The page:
Back in northwestern Ontario, I taught my fifteen day guide and outfitter training program, mainly to First Nations in the NAN region. I am now offering my courses to anyone in eastern Canada. I will travel to your community and teach there.

Have a look at the course curriculum and see if my program sounds interesting to you. It’s definitely rugged! Contact me through the website if you’d like me to give you more information over the phone.

A Great Career Decision

Guides Corner Top

Guiding is a great career… for the right people. You need a lot of patience, no doubt. And, you really need to have a genuine interest in people. You have to like people. Of all the hundreds of guides I’ve worked with, the best ones always, were the ones who were fun to be around for a few days. It’s a “people business.” Many guides believe they are good guides because they know a lot about hunting and fishing. That’s [Read More]

Get the Oil HOT!

Get the Oil HOT!

“It’s always better to have the oil a little too hot than not hot enough!” By far, the most common mistake I see fishing guides make when cooking a shore lunch, is they put the fish in the oil before it’s hot enough. This is how fish ends up a greasy, soggy mess. There are more “secret” fish breading mixtures than you could shake a frying pan at, but I really don’t think what you bread your fish with makes [Read More]

Something a Little Different

Something a Little Different

“Don’t worry about the veggie thing… you’ll still be rugged!” I guess it’s safe to say that the standard-issue shore lunch comes with fried fish (duh!), fried potatoes, canned beans or maybe even a can of corn. This is my favourite and it’s probably yours too, if you’ve had a shore lunch or two in your day. But, hey, try something a little different, especially if you’re guiding a group and you’re making a shore lunch five or six days [Read More]

Wash Your Friggin’ Hands!

Wash Your Friggin’ Hands

“Always wash up before you begin cooking for your guests” Okay, you are guiding your fishermen, your guests, your clients or whatever you want to call them. You’ve been fishing all morning, having a great time slammin’ walleyes. Now, it’s time for shore lunch. I can honestly say, I can HONESTLY say, that, after watching at least 200 guides cook shore lunch, I have never seen anyone wash their hands before cooking the food. If you were working in a [Read More]

Be Ready With That Camera!

Be Ready With That Camera

“Hold the fish properly and if it’s a big fish, support its back” Working as a fishing guide means you’ll be taking a lot of photos for your guests. Digital cameras are so handy… you can take a million pictures and if there are some you don’t like, get rid of them. Keep in mind that the pictures you take for your guests will be very important to them. Make sure the shot is a good one, meaning, you can [Read More]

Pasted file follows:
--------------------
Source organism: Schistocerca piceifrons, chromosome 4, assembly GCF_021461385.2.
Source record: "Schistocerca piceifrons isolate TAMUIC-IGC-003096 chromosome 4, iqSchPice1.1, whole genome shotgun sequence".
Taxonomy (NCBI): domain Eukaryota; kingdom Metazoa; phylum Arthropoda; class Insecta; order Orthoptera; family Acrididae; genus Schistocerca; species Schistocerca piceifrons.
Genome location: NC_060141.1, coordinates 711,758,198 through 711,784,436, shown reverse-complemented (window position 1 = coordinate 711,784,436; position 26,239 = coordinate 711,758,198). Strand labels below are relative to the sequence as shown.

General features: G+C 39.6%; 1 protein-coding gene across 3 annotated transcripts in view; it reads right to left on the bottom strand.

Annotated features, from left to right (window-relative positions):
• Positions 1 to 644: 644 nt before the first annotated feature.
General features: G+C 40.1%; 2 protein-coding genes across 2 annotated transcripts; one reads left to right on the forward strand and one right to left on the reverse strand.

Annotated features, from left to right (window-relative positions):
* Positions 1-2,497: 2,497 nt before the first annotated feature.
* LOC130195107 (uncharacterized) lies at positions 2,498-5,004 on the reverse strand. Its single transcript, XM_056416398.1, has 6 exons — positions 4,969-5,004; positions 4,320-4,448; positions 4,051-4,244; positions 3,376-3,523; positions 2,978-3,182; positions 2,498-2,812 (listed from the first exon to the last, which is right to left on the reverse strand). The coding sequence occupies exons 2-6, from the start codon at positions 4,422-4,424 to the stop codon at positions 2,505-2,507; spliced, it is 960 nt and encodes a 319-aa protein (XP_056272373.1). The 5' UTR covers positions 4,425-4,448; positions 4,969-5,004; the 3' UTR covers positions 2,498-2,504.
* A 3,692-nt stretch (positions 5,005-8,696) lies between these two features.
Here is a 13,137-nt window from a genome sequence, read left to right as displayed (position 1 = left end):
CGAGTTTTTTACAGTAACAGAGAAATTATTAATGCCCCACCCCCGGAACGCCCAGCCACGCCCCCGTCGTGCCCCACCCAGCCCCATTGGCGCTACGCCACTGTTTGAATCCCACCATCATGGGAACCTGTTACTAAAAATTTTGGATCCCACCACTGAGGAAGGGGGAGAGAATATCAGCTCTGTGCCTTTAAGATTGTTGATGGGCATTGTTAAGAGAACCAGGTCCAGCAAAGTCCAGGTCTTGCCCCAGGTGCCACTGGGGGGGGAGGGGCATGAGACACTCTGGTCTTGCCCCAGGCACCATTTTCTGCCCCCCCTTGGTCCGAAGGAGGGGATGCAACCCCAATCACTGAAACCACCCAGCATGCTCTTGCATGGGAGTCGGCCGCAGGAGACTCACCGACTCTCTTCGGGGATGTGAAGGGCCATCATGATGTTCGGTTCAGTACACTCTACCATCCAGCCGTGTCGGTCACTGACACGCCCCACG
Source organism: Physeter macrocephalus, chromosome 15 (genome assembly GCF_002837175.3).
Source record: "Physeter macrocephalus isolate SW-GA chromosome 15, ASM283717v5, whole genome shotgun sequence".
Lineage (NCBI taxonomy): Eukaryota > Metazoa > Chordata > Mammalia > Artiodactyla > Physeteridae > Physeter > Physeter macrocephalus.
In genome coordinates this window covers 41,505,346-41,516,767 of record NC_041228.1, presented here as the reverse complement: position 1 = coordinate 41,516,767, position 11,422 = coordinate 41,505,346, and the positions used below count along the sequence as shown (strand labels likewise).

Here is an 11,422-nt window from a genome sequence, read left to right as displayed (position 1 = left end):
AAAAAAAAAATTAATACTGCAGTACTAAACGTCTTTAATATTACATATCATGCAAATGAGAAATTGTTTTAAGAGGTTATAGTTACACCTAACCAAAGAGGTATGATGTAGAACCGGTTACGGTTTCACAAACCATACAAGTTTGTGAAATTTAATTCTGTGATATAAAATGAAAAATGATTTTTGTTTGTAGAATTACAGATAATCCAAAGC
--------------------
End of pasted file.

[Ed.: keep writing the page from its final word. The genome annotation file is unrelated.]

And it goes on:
Tie ’em in!

tie em in

There are a bunch of essential “tools of the trade” that every guide must have as a part of their arsenal and no, I’m not talking about guns! If you’re working as a fishing guide, there are two of these items that end up in the lake from time to time. Long nosed pliers and jaw spreaders are two of those “essentials.” And, since there is a tendency to use these tools over the side of the boat, it’s only [Read More]

PFD Usage for Guides and Guests

PFD Usage for Guides and Guests

Let’s get right to the point. The worst thing that could possibly happen while you are guiding is one of your guests gets injured or killed. That’s right, I said killed. Don’t sluff it off, it happens. Drowning is more common than you might think and in nearly all cases the victims were found not wearing a personal floatation device or “PFD.” In the old days we called them life jackets. Call it what you like, it’s a device that [Read More]

Rubber Landing Nets

Rubber Landing Nets

One of the biggest headaches while working as a guide is when a fish and or fish hook (especially a treble hook!) gets tangled up in a landing net. This makes it hard to release the fish… especially, when it’s dead. The netting ends up being all cut to hell by the end of the first week of guiding. Sometimes, that’s the only way to free a hook, by cutting it out. Use a rubber coated basket-style landing net. Most [Read More]

Test Fire the Rifle

Test Fire the Rifle

There is a lot of pressure on a big game hunting guide. Let’s face it – people pay huge amounts of money for big game hunts these days and they expect to take an animal. A moose hunt can easily cost $10K and a dall sheep is upwards of $20K. Even a no frills caribou hunt can go for $3500. So, let’s stack the odds in our favour. When your hunter arrives in camp, there is a possibility that his/her [Read More]

Guide’s Checklist

Guide's Checklist

If you’re either out on the lake or out on the land with your client (s) and you suddenly realize you “forgot” something, if you’re lucky, you’ll be just a little embarrassed. If you’re unlucky, you’ll be in a situation of great compromise and maybe even to the point where you and your guest’s safety is in jeopardy. Hopefully, your guy won’t throw you out of the boat! Create a check list that you can refer to each morning before [Read More]